Re:consistency more important (1)

Zawahiri (963352) | about a year ago | (#43633907)

What if perceived personal utility of the benefit to the person is also not linear?

Re:consistency more important (1)

kdawgud (915237) | about a year ago | (#43633935)

MPG may not be the most intuitive way to measure fuel efficiency, but it is certainly still linear. 50 MPG actually is 50% less efficient than 75 MPG.

Re:consistency more important (0, Informative)

Anonymous Coward | about a year ago | (#43633975)

I don't know where you went to school, but that's not linear.

Re:consistency more important (2, Informative)

Trepidity (597) | about a year ago | (#43633999)

If they switched to a burn rate measurement, like L/100km (that the rest of the world uses)

The rest of the world? Here in Denmark we use km/L, a distance-per-fuel-unit measurement like the U.S. does. Afaik that's fairly common internationally.

Re:consistency more important (2)

Ironhandx (1762146) | about a year ago | (#43633711)

Thats not even slightly true. The Highway speed limit here is 65mph but normal highway speed is actually 75-80mph. At 80 mph in a 2010 Honda Civic I get WORSE gas mileage than in a 2003 Mustang thats had mods done to it that reduces its gas mileage. Its entirely due to the fact that the last gear on the automatic trans in the civic is designed for optimal gas mileage for the EPA rating @ 60MPH and there is no shorter gear. My old 2000 Chev Cavalier wasn't as bad because there seemed to be some sort of extra half overdrive gear at around 75-78.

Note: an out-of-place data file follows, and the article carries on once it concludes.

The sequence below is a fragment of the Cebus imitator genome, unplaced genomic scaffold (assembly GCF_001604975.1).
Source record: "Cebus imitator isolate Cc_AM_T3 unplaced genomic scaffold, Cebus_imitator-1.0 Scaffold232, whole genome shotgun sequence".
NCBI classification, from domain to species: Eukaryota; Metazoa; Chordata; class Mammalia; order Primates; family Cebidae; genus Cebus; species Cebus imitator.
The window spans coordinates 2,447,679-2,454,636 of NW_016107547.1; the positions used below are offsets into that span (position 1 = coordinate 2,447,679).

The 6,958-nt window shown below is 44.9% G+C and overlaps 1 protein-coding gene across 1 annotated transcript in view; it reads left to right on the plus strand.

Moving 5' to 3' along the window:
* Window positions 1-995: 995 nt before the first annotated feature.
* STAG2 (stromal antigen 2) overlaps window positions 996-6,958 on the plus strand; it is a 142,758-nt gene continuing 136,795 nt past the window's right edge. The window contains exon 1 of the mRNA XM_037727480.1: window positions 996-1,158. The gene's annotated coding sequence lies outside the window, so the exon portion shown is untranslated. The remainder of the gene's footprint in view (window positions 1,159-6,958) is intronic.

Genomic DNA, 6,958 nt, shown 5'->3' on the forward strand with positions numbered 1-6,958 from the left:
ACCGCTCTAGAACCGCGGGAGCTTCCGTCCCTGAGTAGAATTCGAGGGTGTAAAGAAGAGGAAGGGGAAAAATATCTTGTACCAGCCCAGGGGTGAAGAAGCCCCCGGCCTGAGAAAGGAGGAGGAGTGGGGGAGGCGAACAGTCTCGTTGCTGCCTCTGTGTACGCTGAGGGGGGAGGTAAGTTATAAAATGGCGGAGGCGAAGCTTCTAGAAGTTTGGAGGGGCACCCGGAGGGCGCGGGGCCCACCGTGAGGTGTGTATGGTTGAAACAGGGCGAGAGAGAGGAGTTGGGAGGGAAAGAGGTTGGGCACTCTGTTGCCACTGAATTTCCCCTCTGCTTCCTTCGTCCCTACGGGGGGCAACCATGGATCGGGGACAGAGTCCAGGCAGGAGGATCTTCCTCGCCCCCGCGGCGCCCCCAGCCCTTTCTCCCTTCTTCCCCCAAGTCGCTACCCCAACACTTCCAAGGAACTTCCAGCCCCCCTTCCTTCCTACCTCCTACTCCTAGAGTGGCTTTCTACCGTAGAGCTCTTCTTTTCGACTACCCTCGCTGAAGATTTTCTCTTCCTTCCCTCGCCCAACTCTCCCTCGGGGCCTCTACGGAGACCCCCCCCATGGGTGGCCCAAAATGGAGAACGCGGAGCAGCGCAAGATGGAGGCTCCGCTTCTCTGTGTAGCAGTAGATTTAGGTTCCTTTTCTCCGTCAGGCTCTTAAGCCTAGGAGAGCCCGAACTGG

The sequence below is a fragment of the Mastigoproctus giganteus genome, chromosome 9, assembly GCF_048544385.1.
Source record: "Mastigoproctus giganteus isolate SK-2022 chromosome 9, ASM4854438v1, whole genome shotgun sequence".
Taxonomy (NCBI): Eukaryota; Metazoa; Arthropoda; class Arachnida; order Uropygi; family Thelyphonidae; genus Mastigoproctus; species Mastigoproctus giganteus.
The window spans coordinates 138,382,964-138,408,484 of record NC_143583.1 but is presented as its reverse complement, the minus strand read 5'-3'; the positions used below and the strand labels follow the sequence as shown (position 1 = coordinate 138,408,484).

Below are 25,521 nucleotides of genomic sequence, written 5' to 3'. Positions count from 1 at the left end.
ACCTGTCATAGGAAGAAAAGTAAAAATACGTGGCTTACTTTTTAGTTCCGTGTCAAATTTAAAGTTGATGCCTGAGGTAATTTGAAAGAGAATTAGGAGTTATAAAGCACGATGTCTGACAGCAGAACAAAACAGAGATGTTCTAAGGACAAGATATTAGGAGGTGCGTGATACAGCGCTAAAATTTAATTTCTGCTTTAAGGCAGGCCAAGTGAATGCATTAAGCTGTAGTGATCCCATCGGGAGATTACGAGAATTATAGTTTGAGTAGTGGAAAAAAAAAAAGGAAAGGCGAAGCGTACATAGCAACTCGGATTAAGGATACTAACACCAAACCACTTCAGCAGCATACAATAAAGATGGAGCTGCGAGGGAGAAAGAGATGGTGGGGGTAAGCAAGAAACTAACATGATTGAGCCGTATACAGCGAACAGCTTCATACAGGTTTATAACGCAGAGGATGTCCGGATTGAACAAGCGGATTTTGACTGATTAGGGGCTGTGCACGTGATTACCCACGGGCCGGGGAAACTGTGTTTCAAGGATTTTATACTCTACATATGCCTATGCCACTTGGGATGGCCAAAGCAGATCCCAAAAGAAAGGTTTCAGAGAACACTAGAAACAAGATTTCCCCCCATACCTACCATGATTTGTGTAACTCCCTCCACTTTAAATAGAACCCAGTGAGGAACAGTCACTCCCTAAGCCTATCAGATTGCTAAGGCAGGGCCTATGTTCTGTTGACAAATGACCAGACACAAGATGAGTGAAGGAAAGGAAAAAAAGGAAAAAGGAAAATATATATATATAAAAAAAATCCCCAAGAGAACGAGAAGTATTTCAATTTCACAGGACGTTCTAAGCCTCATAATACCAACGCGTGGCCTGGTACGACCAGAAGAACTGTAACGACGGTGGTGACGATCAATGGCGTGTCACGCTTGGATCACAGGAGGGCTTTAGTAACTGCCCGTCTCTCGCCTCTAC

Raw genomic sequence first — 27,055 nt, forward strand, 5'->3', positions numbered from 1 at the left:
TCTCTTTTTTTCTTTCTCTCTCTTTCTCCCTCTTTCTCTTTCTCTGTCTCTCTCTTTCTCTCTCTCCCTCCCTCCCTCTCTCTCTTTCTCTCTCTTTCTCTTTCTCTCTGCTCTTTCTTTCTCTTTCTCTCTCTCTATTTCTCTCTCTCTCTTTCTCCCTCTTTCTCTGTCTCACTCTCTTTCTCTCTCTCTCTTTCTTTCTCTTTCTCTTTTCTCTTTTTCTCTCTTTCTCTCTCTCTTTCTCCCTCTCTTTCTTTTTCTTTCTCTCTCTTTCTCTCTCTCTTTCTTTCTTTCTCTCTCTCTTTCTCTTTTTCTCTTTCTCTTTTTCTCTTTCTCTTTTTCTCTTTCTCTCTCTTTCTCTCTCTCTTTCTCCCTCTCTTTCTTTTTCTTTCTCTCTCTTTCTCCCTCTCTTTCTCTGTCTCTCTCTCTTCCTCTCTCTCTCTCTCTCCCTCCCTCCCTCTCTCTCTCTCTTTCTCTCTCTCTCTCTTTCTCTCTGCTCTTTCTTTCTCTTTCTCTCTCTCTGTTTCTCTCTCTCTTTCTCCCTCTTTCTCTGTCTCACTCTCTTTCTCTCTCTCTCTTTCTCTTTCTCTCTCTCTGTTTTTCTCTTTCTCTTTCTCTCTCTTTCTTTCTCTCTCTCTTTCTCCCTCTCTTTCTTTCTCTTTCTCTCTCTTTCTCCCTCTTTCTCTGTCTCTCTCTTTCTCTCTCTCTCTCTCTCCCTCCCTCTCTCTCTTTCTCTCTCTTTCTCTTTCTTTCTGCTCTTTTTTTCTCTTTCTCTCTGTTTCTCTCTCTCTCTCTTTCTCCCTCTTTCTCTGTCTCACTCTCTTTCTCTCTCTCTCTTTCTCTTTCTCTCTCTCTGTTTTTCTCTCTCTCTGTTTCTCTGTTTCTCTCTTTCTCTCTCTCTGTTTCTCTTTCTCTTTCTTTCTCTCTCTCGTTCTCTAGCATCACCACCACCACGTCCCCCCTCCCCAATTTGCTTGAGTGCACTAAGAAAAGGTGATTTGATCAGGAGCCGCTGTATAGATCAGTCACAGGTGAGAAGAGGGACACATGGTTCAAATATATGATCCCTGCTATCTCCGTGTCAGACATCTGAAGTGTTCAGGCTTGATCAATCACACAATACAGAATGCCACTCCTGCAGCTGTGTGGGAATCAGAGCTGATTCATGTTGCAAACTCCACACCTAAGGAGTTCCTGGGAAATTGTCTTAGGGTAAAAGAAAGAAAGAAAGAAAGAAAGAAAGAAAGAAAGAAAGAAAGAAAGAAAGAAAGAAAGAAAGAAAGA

My Auto 2011 F-150 and the 2009 Silverado I had before it both had the same problems. They were most efficient sitting right at 60mph... which isn't even the speed limit. 5 over wasn't so bad, but once you hit 10+ over....

With expressways and everything else becoming so prevalent, the 25 minute trip that my wife used to take to get to work is now 15-18 minutes but 10 minutes of that is now at 75+ so she's getting there faster and over a shorter distance but where there should be some gas savings there are none at all.

Re:consistency more important (1)

PRMan (959735) | about a year ago | (#43633811)

My TSX is most efficient at around 65-68 MPH. This accurately reflects real-world conditions for most people. Even at 78 (my typical cruising speed in Southern California), it gets very good gas mileage, better than at 55. So not all cars (or even all Hondas) are like that.

Re:consistency more important (1)